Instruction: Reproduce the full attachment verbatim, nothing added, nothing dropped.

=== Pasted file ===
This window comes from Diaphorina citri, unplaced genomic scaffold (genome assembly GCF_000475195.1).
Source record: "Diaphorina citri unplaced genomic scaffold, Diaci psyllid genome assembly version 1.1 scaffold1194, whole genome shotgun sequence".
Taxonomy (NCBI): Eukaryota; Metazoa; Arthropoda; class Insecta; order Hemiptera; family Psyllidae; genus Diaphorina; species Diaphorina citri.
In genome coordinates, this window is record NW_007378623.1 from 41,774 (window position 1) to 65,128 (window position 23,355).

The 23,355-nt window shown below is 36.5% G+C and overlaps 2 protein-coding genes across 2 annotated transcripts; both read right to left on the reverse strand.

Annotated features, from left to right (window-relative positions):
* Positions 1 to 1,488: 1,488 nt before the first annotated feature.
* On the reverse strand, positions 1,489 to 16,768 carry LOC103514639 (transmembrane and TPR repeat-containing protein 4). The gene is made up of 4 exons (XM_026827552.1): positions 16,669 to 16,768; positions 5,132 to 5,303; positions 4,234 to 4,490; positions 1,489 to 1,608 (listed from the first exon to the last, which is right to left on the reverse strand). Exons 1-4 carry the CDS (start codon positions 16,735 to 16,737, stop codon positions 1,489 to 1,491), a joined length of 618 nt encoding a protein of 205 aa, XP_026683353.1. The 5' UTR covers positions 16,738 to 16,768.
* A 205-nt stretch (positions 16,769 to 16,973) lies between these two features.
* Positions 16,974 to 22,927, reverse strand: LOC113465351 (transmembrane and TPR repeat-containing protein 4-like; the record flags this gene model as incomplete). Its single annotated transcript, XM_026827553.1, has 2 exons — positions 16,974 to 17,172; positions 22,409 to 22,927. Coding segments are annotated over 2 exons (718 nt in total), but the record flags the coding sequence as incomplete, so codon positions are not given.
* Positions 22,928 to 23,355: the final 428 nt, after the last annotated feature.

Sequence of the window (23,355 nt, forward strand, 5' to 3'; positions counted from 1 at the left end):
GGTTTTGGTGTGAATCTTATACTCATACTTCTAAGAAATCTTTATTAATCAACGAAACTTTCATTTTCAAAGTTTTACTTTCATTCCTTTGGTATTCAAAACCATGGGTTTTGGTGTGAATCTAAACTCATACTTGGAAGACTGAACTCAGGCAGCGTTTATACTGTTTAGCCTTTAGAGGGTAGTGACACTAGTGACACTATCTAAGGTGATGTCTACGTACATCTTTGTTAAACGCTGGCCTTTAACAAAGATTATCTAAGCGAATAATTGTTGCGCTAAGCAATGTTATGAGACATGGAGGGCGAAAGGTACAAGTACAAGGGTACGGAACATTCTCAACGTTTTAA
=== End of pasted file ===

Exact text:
This window comes from Diaphorina citri, unplaced genomic scaffold (genome assembly GCF_000475195.1).
Source record: "Diaphorina citri unplaced genomic scaffold, Diaci psyllid genome assembly version 1.1 scaffold1194, whole genome shotgun sequence".
Taxonomy (NCBI): Eukaryota; Metazoa; Arthropoda; class Insecta; order Hemiptera; family Psyllidae; genus Diaphorina; species Diaphorina citri.
In genome coordinates, this window is record NW_007378623.1 from 41,774 (window position 1) to 65,128 (window position 23,355).

The 23,355-nt window shown below is 36.5% G+C and overlaps 2 protein-coding genes across 2 annotated transcripts; both read right to left on the reverse strand.

Annotated features, from left to right (window-relative positions):
* Positions 1 to 1,488: 1,488 nt before the first annotated feature.
* On the reverse strand, positions 1,489 to 16,768 carry LOC103514639 (transmembrane and TPR repeat-containing protein 4). The gene is made up of 4 exons (XM_026827552.1): positions 16,669 to 16,768; positions 5,132 to 5,303; positions 4,234 to 4,490; positions 1,489 to 1,608 (listed from the first exon to the last, which is right to left on the reverse strand). Exons 1-4 carry the CDS (start codon positions 16,735 to 16,737, stop codon positions 1,489 to 1,491), a joined length of 618 nt encoding a protein of 205 aa, XP_026683353.1. The 5' UTR covers positions 16,738 to 16,768.
* A 205-nt stretch (positions 16,769 to 16,973) lies between these two features.
* Positions 16,974 to 22,927, reverse strand: LOC113465351 (transmembrane and TPR repeat-containing protein 4-like; the record flags this gene model as incomplete). Its single annotated transcript, XM_026827553.1, has 2 exons — positions 16,974 to 17,172; positions 22,409 to 22,927. Coding segments are annotated over 2 exons (718 nt in total), but the record flags the coding sequence as incomplete, so codon positions are not given.
* Positions 22,928 to 23,355: the final 428 nt, after the last annotated feature.

Sequence of the window (23,355 nt, forward strand, 5' to 3'; positions counted from 1 at the left end):
GGTTTTGGTGTGAATCTTATACTCATACTTCTAAGAAATCTTTATTAATCAACGAAACTTTCATTTTCAAAGTTTTACTTTCATTCCTTTGGTATTCAAAACCATGGGTTTTGGTGTGAATCTAAACTCATACTTGGAAGACTGAACTCAGGCAGCGTTTATACTGTTTAGCCTTTAGAGGGTAGTGACACTAGTGACACTATCTAAGGTGATGTCTACGTACATCTTTGTTAAACGCTGGCCTTTAACAAAGATTATCTAAGCGAATAATTGTTGCGCTAAGCAATGTTATGAGACATGGAGGGCGAAAGGTACAAGTACAAGGGTACGGAACATTCTCAACGTTTTAA